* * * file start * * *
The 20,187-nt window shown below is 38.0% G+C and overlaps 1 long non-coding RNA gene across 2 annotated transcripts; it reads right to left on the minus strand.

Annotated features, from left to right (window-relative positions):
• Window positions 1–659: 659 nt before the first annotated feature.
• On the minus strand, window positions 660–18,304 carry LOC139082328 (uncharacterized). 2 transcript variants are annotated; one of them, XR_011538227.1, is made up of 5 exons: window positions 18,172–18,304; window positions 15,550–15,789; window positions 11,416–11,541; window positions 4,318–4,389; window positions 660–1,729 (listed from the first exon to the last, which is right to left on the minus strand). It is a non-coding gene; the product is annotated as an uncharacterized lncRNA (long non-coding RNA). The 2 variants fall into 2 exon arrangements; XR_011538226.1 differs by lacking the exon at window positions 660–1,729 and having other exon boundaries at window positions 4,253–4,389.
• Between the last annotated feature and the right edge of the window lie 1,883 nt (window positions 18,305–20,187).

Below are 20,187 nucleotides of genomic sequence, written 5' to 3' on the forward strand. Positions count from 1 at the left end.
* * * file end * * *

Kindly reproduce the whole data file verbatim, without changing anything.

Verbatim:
The 20,187-nt window shown below is 38.0% G+C and overlaps 1 long non-coding RNA gene across 2 annotated transcripts; it reads right to left on the minus strand.

Annotated features, from left to right (window-relative positions):
• Window positions 1–659: 659 nt before the first annotated feature.
• On the minus strand, window positions 660–18,304 carry LOC139082328 (uncharacterized). 2 transcript variants are annotated; one of them, XR_011538227.1, is made up of 5 exons: window positions 18,172–18,304; window positions 15,550–15,789; window positions 11,416–11,541; window positions 4,318–4,389; window positions 660–1,729 (listed from the first exon to the last, which is right to left on the minus strand). It is a non-coding gene; the product is annotated as an uncharacterized lncRNA (long non-coding RNA). The 2 variants fall into 2 exon arrangements; XR_011538226.1 differs by lacking the exon at window positions 660–1,729 and having other exon boundaries at window positions 4,253–4,389.
• Between the last annotated feature and the right edge of the window lie 1,883 nt (window positions 18,305–20,187).

Below are 20,187 nucleotides of genomic sequence, written 5' to 3' on the forward strand. Positions count from 1 at the left end.